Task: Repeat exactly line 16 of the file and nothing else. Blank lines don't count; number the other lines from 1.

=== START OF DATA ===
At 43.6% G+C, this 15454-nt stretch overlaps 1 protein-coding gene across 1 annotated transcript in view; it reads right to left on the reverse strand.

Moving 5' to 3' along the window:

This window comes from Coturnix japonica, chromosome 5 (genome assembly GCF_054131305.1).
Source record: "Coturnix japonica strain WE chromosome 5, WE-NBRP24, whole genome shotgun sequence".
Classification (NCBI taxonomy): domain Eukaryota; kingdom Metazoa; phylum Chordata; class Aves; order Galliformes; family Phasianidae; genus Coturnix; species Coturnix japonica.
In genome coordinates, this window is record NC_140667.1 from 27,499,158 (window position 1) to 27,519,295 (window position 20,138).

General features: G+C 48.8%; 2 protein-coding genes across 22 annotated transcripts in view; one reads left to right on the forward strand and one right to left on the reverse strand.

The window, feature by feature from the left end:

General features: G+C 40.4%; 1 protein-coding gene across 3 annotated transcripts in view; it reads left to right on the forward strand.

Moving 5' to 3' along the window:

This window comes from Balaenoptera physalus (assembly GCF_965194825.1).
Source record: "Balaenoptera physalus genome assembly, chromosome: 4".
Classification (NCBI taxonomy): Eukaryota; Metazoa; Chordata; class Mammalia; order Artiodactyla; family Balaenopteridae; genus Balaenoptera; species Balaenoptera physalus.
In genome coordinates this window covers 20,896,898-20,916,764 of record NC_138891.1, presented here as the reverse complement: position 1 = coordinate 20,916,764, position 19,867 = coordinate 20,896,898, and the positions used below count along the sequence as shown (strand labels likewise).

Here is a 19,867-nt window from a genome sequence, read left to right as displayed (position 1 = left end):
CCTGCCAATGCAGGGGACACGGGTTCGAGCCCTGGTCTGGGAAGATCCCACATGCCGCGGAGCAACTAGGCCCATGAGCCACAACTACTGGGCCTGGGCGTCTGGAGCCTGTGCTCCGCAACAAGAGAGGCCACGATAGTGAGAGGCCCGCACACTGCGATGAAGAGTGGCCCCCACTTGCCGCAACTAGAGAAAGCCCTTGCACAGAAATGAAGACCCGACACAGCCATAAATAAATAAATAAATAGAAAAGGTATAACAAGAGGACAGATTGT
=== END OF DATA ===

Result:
CCTGCCAATGCAGGGGACACGGGTTCGAGCCCTGGTCTGGGAAGATCCCACATGCCGCGGAGCAACTAGGCCCATGAGCCACAACTACTGGGCCTGGGCGTCTGGAGCCTGTGCTCCGCAACAAGAGAGGCCACGATAGTGAGAGGCCCGCACACTGCGATGAAGAGTGGCCCCCACTTGCCGCAACTAGAGAAAGCCCTTGCACAGAAATGAAGACCCGACACAGCCATAAATAAATAAATAAATAGAAAAGGTATAACAAGAGGACAGATTGT